Report looks at time (a lot) students spend on standardized tests
LA School Report | March 17, 2015
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The debate over the value of standardized tests in K-12 education is nothing new, but the topic seems to have reached a boiling point lately: Protest movements are forming against standardized tests, a debate is ongoing in Congress about tying test results to federal funding and the struggle in LA Unified continues, aimed at meeting the online capabilities required to smoothly administer the new Smarter Balanced tests.
Amid the furor comes a new report by the Association for Supervision and Curriculum Development (ASCD) that cuts right the heart of the matter: exactly how much time do students in America spend preparing for and taking standardized tests?
While the report simply presents the numbers without judgement, it did come to some head-turning conclusions by gathering data from several different studies and surveys of large and suburban school districts. Among the findings:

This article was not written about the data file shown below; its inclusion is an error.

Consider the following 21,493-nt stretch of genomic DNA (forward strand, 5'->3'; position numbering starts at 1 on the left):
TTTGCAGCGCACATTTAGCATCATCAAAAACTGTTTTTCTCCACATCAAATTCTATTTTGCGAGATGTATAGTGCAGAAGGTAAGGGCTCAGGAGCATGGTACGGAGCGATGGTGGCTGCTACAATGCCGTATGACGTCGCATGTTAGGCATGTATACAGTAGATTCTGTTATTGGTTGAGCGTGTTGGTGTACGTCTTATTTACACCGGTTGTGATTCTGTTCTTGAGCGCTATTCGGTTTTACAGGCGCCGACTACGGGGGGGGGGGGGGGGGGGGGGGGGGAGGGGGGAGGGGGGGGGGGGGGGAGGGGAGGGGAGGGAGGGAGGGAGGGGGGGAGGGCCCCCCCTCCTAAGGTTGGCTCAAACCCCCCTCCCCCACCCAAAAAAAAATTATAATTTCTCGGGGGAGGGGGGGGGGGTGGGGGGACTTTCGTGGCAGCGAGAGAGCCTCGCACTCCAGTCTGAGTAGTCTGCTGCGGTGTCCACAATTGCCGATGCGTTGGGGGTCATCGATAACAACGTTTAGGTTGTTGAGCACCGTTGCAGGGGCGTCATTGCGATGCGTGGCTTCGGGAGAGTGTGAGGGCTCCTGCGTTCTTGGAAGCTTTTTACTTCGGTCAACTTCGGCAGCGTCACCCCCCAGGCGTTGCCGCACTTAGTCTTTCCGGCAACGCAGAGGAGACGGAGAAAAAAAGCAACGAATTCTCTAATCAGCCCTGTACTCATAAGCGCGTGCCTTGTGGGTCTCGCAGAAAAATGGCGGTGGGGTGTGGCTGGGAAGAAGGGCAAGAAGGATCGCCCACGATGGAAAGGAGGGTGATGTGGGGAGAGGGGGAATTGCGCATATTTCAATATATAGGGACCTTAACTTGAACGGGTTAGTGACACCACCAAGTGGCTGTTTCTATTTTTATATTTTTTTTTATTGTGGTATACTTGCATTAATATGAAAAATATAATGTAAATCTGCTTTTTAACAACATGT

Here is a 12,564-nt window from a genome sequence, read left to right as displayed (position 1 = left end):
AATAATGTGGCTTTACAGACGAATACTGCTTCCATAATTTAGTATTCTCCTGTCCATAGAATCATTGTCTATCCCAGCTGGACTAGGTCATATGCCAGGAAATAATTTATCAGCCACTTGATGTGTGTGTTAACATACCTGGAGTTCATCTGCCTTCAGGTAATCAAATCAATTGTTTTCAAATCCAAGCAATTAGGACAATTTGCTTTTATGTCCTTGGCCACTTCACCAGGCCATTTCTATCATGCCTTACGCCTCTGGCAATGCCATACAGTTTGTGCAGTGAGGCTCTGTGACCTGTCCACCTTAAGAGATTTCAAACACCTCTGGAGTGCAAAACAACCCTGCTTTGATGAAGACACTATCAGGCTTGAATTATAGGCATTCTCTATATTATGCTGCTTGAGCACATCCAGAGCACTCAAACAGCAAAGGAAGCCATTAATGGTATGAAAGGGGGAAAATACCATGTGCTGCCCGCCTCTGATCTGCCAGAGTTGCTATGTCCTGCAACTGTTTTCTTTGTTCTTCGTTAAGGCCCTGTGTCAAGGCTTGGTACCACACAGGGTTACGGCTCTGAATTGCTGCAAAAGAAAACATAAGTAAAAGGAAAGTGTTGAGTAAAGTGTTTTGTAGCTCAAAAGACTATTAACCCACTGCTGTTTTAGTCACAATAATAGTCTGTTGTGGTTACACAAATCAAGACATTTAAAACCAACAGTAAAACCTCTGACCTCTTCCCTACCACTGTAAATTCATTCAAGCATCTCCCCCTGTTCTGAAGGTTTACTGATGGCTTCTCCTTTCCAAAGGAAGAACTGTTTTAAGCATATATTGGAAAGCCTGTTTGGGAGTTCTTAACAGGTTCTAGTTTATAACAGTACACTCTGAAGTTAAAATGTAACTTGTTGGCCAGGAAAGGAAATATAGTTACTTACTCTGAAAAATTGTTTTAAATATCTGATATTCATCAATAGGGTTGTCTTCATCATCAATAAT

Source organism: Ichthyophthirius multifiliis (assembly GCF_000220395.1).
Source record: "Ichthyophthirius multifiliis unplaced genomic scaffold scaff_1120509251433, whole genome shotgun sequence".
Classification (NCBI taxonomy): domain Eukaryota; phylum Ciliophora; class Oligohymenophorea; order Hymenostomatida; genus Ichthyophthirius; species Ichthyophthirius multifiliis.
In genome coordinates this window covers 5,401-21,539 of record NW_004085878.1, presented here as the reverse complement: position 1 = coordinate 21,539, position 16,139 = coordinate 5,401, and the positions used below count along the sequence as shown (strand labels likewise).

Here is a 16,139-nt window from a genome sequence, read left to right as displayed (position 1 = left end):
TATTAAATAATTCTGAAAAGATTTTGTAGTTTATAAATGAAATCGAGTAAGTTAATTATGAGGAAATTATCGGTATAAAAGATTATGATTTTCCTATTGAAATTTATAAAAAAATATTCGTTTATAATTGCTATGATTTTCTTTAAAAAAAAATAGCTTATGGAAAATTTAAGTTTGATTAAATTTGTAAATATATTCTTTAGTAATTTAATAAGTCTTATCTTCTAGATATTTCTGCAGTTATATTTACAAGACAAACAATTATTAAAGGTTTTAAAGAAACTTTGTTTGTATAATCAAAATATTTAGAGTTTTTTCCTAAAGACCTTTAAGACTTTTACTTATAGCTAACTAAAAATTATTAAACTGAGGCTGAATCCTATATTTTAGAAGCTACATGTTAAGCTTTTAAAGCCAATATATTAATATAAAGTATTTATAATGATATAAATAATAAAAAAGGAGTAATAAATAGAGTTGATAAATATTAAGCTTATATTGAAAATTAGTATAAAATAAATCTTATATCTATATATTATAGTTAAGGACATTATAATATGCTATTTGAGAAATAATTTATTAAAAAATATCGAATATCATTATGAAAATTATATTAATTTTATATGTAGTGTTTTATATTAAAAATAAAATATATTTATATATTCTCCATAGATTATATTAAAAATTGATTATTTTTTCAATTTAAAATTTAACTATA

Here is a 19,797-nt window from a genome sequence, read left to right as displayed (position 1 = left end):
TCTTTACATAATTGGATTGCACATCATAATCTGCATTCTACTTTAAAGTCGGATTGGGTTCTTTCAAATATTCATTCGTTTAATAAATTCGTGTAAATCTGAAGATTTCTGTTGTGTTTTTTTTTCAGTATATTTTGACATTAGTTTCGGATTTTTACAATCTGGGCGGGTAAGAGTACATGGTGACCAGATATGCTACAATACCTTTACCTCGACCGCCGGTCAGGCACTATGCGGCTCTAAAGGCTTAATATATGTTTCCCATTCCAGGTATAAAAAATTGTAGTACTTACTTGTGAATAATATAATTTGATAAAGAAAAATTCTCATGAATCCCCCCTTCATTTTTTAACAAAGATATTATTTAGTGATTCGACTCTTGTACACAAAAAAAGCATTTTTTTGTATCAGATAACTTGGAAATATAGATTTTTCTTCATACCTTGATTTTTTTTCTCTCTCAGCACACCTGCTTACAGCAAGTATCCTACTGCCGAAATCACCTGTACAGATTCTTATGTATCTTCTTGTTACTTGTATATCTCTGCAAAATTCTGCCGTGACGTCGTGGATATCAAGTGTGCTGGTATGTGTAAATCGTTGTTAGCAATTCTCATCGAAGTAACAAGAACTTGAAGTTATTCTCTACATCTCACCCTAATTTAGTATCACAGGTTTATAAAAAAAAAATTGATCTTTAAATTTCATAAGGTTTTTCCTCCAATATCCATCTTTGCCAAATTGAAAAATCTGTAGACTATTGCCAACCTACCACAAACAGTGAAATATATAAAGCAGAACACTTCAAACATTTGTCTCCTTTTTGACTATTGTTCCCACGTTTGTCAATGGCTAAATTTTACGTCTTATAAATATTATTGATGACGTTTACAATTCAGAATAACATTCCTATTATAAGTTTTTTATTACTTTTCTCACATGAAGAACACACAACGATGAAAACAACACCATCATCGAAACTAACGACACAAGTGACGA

- Students take mandated state and district standardized tests an average of once per month, accounting for approximately 1.6 percent of instructional time per year.
- Students take an average of 113 standardized tests between pre-kindergarten and 12th grade.
- Eleventh grade students undergo the most testing, with one surveyed district reporting that its students spend up to 27 days of the year taking tests.
- A survey of large districts shows at least 23 distinct purposes for tests.
- On average, districts require more tests than states, K–2 students take three times more K–2 district exams than state exams, and high school students take twice as many district exams as state exams.
- 49 percent of U.S. parents think their children take too many standardized tests.
- Urban students spend more time taking district-mandated exams than their suburban peers, with high school urban students spending 266 percent more time.